I'm back in the city again, which is good and bad. Good,
because there are paths for inlining just a couple of blocks away. Speedskating
is part of the plan again this winter. It was perhaps my sixth time ever on inline
skates when I decided to explore Inwood
and found the path going up and up and up. In my limited experience, when you
crash on a bike, there's practically no time to worry about what's happening.
It just happens, and then you find yourself lying in the gutter. On skates,
unable to stop and rapidly gaining speed, my entire consciousness focused for
about 10 terrifying seconds on the impending meeting of flesh and asphalt.
Smart enough to wear wrist and knee guards; not smart enough to take the skates
off and walk down the hill.
Tegaderm is essentially a sheet of air-permeable plastic. It
keeps a scab from forming, which is supposed to speed healing and reduce
scarring. Some of the rash was pretty bad, and some was superficial. If I were
one of those guys who shaves his arms, not to mention his legs in winter, the
Tegaderm would have worked a bit better. I shaved around the wounds (elbow,
thigh, calf) and slapped it on. The shaving helped it stay on in the shower. I
found that the worse the wound, the more helpful it was to have on. Green
liquid filled the space under the plastic. Some leaked out. After about a week
it started to smell. Changing the dressing did not seem to help or harm the
healing. After 2 weeks I gave up and let scabs form on the few remaining open
Time for hate: Tegaderm is not cheap compared to other
dressings. A typical case of road rash might cost $40+ to cover up. It seemed
to work OK. I rode 2 days later and had no problem with the sheeting coming off
or getting in the way. I don't think big gauzy bandages under tights would have
allowed enough movement to ride.
Where does this leave us? I'm usually a let-it-dry,
dirt-is-good-for-it, kind of guy. I'm sticking with that for small scrapes. For
larger, deeper patches of rash, I'd try Tegaderm again.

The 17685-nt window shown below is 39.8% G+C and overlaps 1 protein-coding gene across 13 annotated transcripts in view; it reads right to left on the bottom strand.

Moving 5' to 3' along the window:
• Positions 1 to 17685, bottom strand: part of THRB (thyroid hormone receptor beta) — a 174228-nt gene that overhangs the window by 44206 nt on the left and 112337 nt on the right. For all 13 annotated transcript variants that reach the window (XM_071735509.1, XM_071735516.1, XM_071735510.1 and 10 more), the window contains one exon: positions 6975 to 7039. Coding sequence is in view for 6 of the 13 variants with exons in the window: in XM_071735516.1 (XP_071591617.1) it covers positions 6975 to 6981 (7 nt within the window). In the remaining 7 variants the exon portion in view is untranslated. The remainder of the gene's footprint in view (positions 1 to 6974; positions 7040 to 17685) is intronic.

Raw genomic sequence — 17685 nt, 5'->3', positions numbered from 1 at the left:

When D and I moved in together and tied the knot, the major
fallout was a bike storage problem. We started with seven, gave away one of
hers, I picked up a new mountain bike (see below) and then sold my old pink
Klein Rascal. So, six bikes.
As it turns out, there is an indoor free-standing rack that
will hold not only six bikes, but a slew of wheels, helmets shoes and other
gear as well. Delta's Cezanne model went together easily. More utilitarian accessory
than decorating pièce de résistance, it holds stuff.
It doesn't beautify the room. In a pinch for a party you could cover the whole
thing up with a large tapestry and call the bike room the gallery.
Time for hate: Soft-plastic-coated metal hooks slide up and
down the four corner posts and "lock" in when weight increases the
friction between metal and plastic. This is good for infinite adjustability
without tools, sloping top tubes, etc. The plastic coating disintegrated on a couple
of hooks. Delta sent me a complete new set of 8 hooks explaining they had a bad
batch. Our bikes are all in the 50-52cm top tube range, and the posts are
almost too far apart for such small frames. In a pinch, the adjustability means
you can hang the bikes from the stem and or saddle.
Where does that leave us? For $200 you can get all the bikes
and wheels off the floor and walls, but the Cezanne is not as elegant as a
floor-to-ceiling post rack.
I picked this up at a steal of a price from my now former
employer. To me, a titanium hardtail makes perfect sense for a mountain bike,
especially for the kind of off-road riding I like: not-so technical singletrack
with lots of climbing. It's a frame that should last forever. There are no
complicated linkages and shocks to fuss with or break. It's pretty damn light,
even with a mid level SRAM build and heavy Bontrager wheels. The finish is bare
sand-blasted Ti with gold tinted clearcoat panels. I've raced it once and
ridden it a few times now. The geometry is tight and quick. I don't believe in
pinch flats and therefore always over-inflate. The springiness of the metal offers
a bit of compensation for pumped up or narrow tires. Can I really tell that
it's the metal creating the spring and not the saddle, seatpost, tires? No.
Time for hate: This handmade bike becomes unobtanium at
retail prices, but it's a lifetime purchase.
Where does that leave us? I've skipped all the bike review
clichés up to now. So far I'm enjoying the hell out of it.
Selle Italia SLK
This is the saddle for me. I've never had any numbness or
unreasonable discomfort. The slot up the middle does the trick. When mine
finally softened up a bit too much, I didn't even consider trying a new saddle.
Why not? Because I can't. My carbon seatpost is fused into my aluminum frame at
just the right height. A different saddle might screw it all up.
Time for hate: It could be lighter. The next replacement
will have to be NOS.
Where does that leave us? The soft saddle is going on the TT
bike, where a soft saddle tip is a courteous touch while hunched over the